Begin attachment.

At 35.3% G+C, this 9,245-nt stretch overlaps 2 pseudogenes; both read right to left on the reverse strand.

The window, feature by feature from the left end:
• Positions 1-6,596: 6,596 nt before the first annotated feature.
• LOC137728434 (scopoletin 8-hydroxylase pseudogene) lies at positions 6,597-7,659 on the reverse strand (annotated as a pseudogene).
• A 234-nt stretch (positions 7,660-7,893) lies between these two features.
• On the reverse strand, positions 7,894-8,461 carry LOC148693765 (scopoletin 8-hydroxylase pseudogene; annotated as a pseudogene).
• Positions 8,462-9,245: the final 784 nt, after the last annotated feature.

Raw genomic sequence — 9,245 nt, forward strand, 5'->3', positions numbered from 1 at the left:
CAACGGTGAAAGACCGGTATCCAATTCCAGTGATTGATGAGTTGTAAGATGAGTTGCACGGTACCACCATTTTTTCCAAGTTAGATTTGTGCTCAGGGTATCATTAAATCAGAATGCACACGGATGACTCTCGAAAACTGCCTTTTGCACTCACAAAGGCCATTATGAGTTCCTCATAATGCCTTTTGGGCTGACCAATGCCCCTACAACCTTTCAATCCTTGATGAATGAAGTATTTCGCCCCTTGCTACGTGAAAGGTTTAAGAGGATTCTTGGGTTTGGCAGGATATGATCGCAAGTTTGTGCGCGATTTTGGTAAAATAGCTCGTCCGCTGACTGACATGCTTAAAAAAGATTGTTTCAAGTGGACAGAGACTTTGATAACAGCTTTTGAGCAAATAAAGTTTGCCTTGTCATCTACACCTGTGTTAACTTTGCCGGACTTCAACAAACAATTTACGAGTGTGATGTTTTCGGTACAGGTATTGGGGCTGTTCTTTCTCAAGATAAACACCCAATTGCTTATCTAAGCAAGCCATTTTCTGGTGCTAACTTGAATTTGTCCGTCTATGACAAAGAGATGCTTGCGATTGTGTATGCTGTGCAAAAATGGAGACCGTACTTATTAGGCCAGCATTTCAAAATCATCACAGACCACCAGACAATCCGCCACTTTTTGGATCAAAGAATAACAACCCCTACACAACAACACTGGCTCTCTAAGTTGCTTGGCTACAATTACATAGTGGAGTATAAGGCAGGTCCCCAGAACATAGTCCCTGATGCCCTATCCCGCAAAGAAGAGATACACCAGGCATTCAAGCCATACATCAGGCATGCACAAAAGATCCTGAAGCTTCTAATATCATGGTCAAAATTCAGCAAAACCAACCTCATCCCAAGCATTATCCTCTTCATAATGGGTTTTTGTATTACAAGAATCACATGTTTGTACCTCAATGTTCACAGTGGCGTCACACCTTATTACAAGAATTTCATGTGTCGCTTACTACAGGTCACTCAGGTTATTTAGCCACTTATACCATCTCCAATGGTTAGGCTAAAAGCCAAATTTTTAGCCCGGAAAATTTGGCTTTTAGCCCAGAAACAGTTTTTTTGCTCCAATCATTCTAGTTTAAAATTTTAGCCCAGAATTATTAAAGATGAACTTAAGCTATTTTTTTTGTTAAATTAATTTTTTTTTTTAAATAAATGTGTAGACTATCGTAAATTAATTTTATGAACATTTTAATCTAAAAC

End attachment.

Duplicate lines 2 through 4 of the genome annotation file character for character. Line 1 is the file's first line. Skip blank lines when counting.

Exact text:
The window, feature by feature from the left end:
• Positions 1-6,596: 6,596 nt before the first annotated feature.
• LOC137728434 (scopoletin 8-hydroxylase pseudogene) lies at positions 6,597-7,659 on the reverse strand (annotated as a pseudogene).